Uber says it spent $ 750 million last year on self-driving research. I have no idea if that is actually true. Maybe the money was spent on self-driving, maybe it was spent on something else. Maybe they bought a lot of really great lunches for self-driving car engineers. They spent a lot, I know, because Uber is about to take another $ 1 billion from SoftBank and others just to continue to work on their self-driving technology that the company is hinting is worth $ 5-10 billion all by itself.
What’s it worth if Uber can’t actually use the tech until 2030?
I don’t think Uber management actually cares. That’s years from now and they have an IPO to worry about — an IPO that will go smoother if the driving public thinks autonomous cars are something that we’ll be seeing soon. Uber has a labor problem. If it can spin a story that surly and expensive human drivers are soon to be replaced with electrons, that will be very reassuring to Wall Street. But as I explained, it also isn’t true.
The world isn’t yet ready — something Uber and Tesla and all the others will suddenly admit in about a year (post-IPO).
This is not to say that there has been no progress on self-driving vehicles of many types. I had a discussion on this recently with reader Chris X Edwards (we Xs stick together) who works for Buffalo Automation, a company in Buffalo, NY working on self-driving ships. Now this makes a lot of sense to me given less maritime traffic and wide sea lanes. I especially like the idea of self-docking boats.
“I personally believe strongly in solving all of the easier problems than the idiot driver problem,” says Chris. “There is tremendous potential in areas like tractors (I can assure you that Case New Holland is hiring people like me) and mine hauling (I love Komatsu, the true autonomous vehicle pioneers). Note how these types of businesses avoid the idiot driver problem completely.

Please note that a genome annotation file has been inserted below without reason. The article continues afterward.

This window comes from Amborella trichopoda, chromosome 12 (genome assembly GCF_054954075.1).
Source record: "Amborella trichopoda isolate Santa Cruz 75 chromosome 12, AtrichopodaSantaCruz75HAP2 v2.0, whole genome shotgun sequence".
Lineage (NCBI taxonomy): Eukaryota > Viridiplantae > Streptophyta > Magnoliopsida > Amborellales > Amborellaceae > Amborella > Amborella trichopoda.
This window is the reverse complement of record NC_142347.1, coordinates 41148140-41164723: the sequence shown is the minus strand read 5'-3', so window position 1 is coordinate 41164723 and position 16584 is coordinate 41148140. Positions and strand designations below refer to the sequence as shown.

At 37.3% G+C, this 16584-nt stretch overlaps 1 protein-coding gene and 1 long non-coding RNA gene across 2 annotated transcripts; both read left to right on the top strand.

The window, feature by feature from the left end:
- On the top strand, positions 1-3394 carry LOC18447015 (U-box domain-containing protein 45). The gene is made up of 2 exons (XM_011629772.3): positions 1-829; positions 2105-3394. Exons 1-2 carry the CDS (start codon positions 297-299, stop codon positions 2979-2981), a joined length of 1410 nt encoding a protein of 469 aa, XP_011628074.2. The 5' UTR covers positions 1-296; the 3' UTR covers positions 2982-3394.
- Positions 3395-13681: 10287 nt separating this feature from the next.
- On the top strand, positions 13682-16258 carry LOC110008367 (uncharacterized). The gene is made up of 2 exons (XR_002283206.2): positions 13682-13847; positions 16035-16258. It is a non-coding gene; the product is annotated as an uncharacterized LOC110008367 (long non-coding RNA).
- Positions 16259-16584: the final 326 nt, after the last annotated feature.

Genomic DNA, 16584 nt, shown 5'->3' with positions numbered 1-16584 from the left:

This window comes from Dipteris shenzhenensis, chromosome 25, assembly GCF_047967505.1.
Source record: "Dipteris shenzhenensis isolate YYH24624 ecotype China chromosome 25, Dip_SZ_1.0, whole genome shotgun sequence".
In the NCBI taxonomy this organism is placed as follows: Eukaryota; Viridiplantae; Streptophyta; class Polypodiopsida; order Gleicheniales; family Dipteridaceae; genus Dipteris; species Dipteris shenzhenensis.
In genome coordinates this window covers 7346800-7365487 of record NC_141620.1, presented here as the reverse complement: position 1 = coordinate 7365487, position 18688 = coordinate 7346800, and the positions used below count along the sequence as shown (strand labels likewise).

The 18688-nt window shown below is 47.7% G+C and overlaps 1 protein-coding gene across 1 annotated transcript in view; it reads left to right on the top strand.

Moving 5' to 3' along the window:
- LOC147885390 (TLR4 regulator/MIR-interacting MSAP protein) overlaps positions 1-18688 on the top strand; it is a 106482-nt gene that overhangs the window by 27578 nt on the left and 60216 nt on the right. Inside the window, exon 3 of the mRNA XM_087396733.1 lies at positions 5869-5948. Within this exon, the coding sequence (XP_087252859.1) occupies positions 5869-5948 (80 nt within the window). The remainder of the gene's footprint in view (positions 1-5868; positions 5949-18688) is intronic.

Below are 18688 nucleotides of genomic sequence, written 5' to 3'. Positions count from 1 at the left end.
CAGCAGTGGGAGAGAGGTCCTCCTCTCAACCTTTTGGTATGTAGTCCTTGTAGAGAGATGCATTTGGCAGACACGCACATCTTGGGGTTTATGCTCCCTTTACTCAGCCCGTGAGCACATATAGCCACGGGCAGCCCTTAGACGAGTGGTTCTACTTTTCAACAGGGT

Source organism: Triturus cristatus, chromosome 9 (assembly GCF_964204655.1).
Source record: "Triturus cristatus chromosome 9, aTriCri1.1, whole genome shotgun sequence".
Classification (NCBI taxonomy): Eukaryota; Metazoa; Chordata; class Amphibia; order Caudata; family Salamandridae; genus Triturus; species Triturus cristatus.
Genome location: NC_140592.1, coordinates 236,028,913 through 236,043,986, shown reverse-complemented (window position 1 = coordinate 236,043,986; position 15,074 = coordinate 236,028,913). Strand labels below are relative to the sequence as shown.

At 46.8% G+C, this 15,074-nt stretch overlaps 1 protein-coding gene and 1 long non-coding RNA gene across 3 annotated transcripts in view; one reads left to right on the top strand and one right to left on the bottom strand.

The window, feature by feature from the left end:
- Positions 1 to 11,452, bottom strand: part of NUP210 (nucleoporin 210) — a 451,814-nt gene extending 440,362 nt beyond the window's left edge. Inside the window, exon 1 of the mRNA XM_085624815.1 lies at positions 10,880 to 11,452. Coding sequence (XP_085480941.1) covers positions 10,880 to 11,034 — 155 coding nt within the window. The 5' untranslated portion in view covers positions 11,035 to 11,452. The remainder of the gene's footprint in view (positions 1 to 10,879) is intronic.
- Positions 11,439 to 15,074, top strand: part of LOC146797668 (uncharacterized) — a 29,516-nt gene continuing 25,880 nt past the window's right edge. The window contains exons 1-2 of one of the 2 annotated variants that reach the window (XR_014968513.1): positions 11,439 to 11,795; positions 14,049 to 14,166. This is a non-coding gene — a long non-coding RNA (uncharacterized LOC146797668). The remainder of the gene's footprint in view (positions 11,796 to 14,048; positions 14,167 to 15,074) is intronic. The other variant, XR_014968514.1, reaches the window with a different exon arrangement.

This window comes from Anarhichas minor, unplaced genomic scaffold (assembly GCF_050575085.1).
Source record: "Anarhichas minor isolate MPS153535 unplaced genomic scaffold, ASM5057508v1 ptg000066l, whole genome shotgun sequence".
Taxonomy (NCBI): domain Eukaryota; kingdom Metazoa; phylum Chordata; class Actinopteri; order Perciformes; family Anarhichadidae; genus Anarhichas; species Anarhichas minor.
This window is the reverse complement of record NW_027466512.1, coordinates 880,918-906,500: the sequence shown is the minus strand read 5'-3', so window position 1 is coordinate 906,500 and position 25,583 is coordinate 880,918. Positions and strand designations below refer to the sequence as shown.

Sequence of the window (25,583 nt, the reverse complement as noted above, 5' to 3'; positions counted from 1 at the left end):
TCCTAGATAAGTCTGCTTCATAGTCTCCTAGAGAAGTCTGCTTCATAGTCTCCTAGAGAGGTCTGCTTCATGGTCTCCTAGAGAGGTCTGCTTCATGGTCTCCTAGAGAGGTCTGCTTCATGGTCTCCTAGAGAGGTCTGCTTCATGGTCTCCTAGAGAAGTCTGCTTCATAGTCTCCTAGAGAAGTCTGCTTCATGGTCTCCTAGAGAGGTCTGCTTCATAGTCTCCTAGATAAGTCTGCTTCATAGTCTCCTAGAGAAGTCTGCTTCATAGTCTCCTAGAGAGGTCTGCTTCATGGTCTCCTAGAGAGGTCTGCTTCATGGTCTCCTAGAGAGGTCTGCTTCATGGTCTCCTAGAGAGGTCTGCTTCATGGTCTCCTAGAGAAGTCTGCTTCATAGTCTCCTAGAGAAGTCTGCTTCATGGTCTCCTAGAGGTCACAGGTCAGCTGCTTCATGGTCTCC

“Being in Buffalo, we’re also interested in improving the (sometimes literal) blind spot the rest of the autonomous industry has with snow and winter (there are exceptions ). Having now personally seen a lot of idiot drivers crash their cars in the snow, I can assure you that 99.9 percent of snow related accidents are the result of something autonomous vehicles are immune to — driving too fast. A lot of potential there if we can just get over that idiot driver hurdle.”
Something I forgot to mention in my discussion with Chris was a story I wrote 25 or so years ago for Forbes about Caterpillar’s self-driving harvester. This was about the same time I was learning about California’s research in computer-controlled freeways. Caterpillar, a big agricultural equipment manufacturer, was worried about the loss of farm workers and looking for a way to make equipment that could drive itself. So they hired an engineer working on neural nets and cobbled together a system built on a Macintosh II that actually worked. It was self-training and could figure out the field — any field of any size or shape — and determine how to most efficiently harvest the crop, typically corn or wheat.
The only reason Caterpillar didn’t bring self-driving to market in the mid-1990s was the problem of legal liability, which is something the autonomous car folks are going to be wrestling with for years to come. Their lawyers wouldn’t let Caterpillar sell the harvester. So they had to figure something else to do with that self-learning, yield-optimizing technology. Caterpillar brilliantly had their neural net guy convert that Mac II system from running a harvester to instead optimizing the return on Caterpillar’s pension fund, which autonomously drove by itself to record returns over the next few years.